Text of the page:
I’ve also looked up exes on the internet out of curiosity with no intention of ever contacting them. I’ve done the same with long ago friends, former co-workers – something sparks a memory, I  wonder “where are they now?”, but am never interested enough to actually try to get in touch.
     
    Laura writes:  “ The reason this bothered me so much was because just a year and a half prior to this incident I caught him sending suggestive/flirty text messages – also him suggesting they should meet up, and of course she responded with great joy! 

    He admitted it, felt guilty, you put your foot down about him not contacting her. Now he’s looking her up on google. Given this bit of not-so-distant past history I’d be bothered too.
     
    The bigger question I see is why are you writing for advice on the internet instead of talking to your husband about it? It’s HIS answers (and body language) that should tell you what you need to know. And it’s HIS reassurance you need.
     

  20. 20
    Karl S

    I’m curious about the fact that you both moved for his job out of state. Does that mean that you are quite far from where this woman would be located? That would help sway me back to the “idle curiosity” argument, unless he’s really determined.

  21. 21
    CJ

    I agree with Evan. To all you woman who are saying don’t be a pushover and act like your man wont cheat on you, be proactive in catching him, etc., I say why are you with that man?
    When you are with someone you have to completely trust said person or you are going to ruin your relationship. How would you feel if your man was always snooping or suspicious of you? Would it make you less likely to cheat knowing that he was looking for signs?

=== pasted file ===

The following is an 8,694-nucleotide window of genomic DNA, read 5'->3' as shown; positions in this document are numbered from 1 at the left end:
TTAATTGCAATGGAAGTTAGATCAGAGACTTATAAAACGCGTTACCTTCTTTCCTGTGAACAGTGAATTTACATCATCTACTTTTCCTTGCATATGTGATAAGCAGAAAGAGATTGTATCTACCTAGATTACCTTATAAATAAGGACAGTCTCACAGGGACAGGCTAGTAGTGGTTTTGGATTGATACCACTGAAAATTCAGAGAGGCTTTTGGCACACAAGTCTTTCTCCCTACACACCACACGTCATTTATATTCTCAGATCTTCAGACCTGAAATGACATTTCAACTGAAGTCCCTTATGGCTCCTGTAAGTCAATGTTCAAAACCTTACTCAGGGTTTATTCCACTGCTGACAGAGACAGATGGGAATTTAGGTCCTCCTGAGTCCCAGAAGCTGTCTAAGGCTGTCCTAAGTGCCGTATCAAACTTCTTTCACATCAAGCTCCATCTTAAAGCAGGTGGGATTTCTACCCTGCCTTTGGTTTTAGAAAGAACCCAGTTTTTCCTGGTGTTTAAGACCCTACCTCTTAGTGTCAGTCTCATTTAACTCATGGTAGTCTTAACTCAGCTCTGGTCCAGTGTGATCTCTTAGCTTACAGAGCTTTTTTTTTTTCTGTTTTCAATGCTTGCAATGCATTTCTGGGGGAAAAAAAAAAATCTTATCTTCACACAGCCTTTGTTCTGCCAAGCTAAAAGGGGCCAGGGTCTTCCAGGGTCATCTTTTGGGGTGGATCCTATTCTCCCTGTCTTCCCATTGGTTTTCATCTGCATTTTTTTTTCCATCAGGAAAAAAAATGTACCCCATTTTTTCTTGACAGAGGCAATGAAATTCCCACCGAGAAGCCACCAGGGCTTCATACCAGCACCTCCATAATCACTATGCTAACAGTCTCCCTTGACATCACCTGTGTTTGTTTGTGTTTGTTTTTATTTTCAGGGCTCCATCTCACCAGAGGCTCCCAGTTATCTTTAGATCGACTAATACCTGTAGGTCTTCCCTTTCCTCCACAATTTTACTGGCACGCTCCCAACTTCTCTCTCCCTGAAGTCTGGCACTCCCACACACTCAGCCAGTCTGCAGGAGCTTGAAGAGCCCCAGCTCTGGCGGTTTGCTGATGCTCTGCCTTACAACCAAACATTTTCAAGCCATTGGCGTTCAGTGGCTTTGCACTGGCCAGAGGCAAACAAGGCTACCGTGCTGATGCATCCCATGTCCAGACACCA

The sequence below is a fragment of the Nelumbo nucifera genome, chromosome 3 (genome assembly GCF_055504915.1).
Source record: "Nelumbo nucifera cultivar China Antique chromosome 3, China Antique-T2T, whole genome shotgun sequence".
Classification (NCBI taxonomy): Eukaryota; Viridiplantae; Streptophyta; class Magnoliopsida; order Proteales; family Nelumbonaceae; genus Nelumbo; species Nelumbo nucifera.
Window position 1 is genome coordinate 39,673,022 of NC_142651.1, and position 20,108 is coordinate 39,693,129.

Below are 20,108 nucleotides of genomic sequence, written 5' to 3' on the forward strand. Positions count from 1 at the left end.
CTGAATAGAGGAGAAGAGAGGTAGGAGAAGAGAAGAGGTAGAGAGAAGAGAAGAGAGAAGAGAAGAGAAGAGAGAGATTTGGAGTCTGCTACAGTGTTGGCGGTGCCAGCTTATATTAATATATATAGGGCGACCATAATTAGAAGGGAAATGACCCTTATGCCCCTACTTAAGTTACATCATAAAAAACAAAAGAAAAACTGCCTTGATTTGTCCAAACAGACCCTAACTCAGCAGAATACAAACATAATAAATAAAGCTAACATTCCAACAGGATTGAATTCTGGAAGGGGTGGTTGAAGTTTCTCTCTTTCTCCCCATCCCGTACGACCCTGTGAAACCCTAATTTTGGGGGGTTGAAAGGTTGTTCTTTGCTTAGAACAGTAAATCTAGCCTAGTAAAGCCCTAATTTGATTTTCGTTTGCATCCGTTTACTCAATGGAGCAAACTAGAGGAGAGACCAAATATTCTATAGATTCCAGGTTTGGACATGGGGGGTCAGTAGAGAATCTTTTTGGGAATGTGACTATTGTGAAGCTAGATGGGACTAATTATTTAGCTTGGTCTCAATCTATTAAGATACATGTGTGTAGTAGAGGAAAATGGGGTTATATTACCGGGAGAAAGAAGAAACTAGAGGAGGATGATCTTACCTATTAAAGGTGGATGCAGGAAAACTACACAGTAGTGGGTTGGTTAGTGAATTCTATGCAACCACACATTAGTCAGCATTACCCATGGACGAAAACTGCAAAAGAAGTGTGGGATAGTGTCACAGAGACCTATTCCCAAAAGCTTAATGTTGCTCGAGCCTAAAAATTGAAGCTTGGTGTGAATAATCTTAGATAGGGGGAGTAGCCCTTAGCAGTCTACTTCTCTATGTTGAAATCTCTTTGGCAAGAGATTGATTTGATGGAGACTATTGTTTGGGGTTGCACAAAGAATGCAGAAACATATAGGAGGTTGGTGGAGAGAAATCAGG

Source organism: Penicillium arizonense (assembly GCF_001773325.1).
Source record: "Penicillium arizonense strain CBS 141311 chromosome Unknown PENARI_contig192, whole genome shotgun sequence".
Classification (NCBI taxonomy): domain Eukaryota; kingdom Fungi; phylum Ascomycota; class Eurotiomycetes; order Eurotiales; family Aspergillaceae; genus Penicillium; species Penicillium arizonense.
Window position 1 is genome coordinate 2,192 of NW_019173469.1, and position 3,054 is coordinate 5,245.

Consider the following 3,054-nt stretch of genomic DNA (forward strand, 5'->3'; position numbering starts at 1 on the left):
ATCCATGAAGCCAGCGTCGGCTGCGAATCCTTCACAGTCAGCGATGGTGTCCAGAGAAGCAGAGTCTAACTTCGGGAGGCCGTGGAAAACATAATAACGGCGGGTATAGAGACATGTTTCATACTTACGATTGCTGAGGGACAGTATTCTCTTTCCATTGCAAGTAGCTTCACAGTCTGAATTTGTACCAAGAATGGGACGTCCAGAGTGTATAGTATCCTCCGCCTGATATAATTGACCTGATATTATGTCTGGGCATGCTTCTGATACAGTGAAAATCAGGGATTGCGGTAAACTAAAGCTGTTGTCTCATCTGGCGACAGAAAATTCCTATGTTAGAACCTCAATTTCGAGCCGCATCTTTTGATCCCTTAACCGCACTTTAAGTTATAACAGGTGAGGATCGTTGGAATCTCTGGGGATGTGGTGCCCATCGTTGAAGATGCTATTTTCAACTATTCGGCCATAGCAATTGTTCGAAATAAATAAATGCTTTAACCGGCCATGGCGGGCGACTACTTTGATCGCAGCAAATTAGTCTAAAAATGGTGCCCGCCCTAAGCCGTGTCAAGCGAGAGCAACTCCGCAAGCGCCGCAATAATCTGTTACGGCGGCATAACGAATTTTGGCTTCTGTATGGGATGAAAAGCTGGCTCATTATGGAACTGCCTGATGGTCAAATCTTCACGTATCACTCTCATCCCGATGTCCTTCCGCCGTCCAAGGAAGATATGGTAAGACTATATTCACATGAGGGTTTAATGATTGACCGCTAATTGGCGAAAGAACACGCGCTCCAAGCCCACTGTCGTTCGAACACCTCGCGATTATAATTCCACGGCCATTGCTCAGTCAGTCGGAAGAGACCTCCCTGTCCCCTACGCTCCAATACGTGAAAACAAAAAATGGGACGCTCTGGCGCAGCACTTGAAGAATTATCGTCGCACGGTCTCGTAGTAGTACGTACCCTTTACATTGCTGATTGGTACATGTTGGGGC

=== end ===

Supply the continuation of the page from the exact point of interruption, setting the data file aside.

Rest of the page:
However, if your man completely trust you and you know that wouldn’t you be less likely to cheat and ruin that relationship?  Truth is if you are in a trusting, committed relationship where each of you communicate openly and respectfully then neither you or him would feel compelled to cheat. You would be happy. 
    The issue with this OP is she doesn’t trust her husband. When she caught him 1 1/2 years ago she should have ended the relationship then if she didn’t think she could forgive then forget. As a woman you should never have to tell your significant other he is banned from doing something… That tells him and you that you no longer trust him. If you don’t trust him, don’t be with him. It’s really that simple. If you can’t trust a man because of how another man has treated you in the past, work on yourself first. Not all men cheat or are abusive. It’s not fair to paint every man with the same brush.
    Plus it’s not fun being suspicious and untrusting in a relationship. Deciding to completely trust someone is freeing and it opens you to an amazing relationship.
    To all you negative, glass empty people… Yes there are instances where you decide to trust someone and they take advantage and you get hurt, that’s life! You get through it and move on. Do not make the next man pay for the previous man’s mistakes. It’s not fair and in the end you’re just miserable. There are great and trustworthy men out there, you just have to have the self esteem and confidence to know when you’ve found him.
     

  22. 22
    Julia

    To everyone commenting on the flirty messages before: If she doesn’t trust him, she shouldn’t have married him. I’m not so sure why that’s hard to get. If they discussed it and she forgave him she needs to move forward. Sometimes people mess up, its not an indication of the character of someone, everything they will do in the future. She decided to forgive him, she decided to marry him, she needs to trust him.